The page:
American schools are more segregated by race and class today than they were on the day Martin Luther King, Jr. was killed, 43 years ago. The average white child in America attends a school that is 77 percent white, and where just 32 percent of the student body lives in poverty. The average black child attends a school that is 59 percent poor but only 29 percent white. The typical Latino kid is similarly segregated; his school is 57 percent poor and 27 percent white.
Overall, a third of all black and Latino children sit every day in classrooms that are 90 to 100 percent black and Latino.
This is a sad state of affairs in a pluralistic society, and it is borne of two factors: 1) residential segregation and 2) purposeful drawing of school district boundaries to isolate middle class and white families from poor families of color. So it is absolutely a good thing that last Thursday, Secretary of Education Arne Duncan wrote a letter chiding the Wake County, North Carolina school board–which has been taken over by Tea Partiers–for dismantling a groundbreaking school integration program.
The Wake County program located high-achieving, themed magnet schools within poor neighborhoods, and opened them up to any interested student. For each seat at the magnet school occupied by a middle class or affluent kid from across town, an inner city child was given the opportunity to bus to the neighborhood school the wealthier kid would have attended, if he hadn't chosen the magnet instead. Such schemes are known in wonk world as "voluntary intra-district transfer programs," and in many of the cities where they exist (such as Milwaukee, Hartford, and Seattle), they are popular and vastly oversubscribed.
The problem is that Arne Duncan's words of support for the Wake County integration plan have never been backed up by Obama administration policy. Neither of the Department of Education's two big school reform grant programs–Race to the Top and Investing in Innovation–provide any funding at all for districts that wish to pursue magnet school-driven integration as a reform tool. And make no mistake–integration is one of the most powerful school reform tools in the kit.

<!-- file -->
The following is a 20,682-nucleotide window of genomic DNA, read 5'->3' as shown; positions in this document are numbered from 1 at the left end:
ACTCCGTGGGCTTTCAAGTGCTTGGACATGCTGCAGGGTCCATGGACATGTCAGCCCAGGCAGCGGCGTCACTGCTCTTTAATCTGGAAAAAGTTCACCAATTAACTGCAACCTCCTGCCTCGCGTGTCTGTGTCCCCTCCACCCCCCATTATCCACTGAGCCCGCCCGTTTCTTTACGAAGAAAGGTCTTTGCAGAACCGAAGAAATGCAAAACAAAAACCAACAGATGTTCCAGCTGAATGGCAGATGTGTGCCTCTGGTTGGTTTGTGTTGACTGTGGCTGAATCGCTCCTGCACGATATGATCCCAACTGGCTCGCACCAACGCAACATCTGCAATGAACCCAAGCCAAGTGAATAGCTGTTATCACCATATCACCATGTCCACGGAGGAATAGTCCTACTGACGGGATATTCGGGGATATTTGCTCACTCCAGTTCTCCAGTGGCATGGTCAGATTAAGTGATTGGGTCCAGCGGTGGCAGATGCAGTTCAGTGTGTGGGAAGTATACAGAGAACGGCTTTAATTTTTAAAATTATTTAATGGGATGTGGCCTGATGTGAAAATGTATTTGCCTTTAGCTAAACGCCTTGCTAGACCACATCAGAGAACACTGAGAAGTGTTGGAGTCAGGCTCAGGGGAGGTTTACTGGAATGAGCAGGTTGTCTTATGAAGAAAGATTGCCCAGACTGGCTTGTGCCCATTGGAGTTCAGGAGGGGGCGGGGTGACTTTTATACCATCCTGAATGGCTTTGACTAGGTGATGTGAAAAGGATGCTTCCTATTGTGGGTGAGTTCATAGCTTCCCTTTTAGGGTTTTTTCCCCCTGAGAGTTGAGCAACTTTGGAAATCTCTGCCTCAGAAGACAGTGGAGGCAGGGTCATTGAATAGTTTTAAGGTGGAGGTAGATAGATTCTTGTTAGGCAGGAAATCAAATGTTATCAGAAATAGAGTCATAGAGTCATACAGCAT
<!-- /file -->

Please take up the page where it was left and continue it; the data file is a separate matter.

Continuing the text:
Here's how we know that: At the macro level, four decades of data from the National Assessment of Educational Progress–the "nation's report card"–show that the achievement gap between white and minority students shrunk fastest during the 1970s and 1980s, the era of Court-mandated school desegregation. Between 2004 and 2009, on the other hand–our NLCB, "standards and accountability" era–the achievement gap between white children and black and Latino children did not shrink at all.
Let's see how this operates on the ground level, around the key issue of teacher quality: When another North Carolina school district, Charlotte-Mecklenburg, ended its 30-year busing program in 2000 and reverted back to racially segregated schools, the highest-performing teachers fled schools that became predominantly black and poor.
Here's another local example: In Montgomery County, Maryland, a largely affluent area that has taken care to locate several pockets of public housing within high-performing school districts, those poor students who attended the lowest-poverty schools had significantly better academic outcomes than demographically similar poor students–also living in randomly-assigned Montgomery County public housing–who attended schools that served a greater percentage of poor kids.
Given this track record, it's a disappointment that the Obama administration has not created incentives aimed at encouraging school districts to experiment with magnet schools and other means of desegregation. On the upside, there is good work being done at the Department of Housing and Urban Development on attacking residential segregation; in 2009, for example, HUD told Westchester County it could no longer build affordable housing only in towns and cities that already had high concentrations of poverty. (Doing so was always illegal, but past administrations failed to enforce the law.)
Still, what we really need is a multi-pronged approach to attacking segration: First, we need to fight poverty and economic inequality broadly. But while we do that, we also need to use every tool at our disposal–meaning both housing and education law and policy–to diversify our existing neighborhoods and schools.
Advocating for such policies does not imply that high-poverty, all-minority schools cannot be excellent. We know they can be. But on the whole, such schools are failing. One way to reverse those outcomes for kids is to get them into more diverse, higher functioning schools that are not overwhelmed by the challenges of poverty.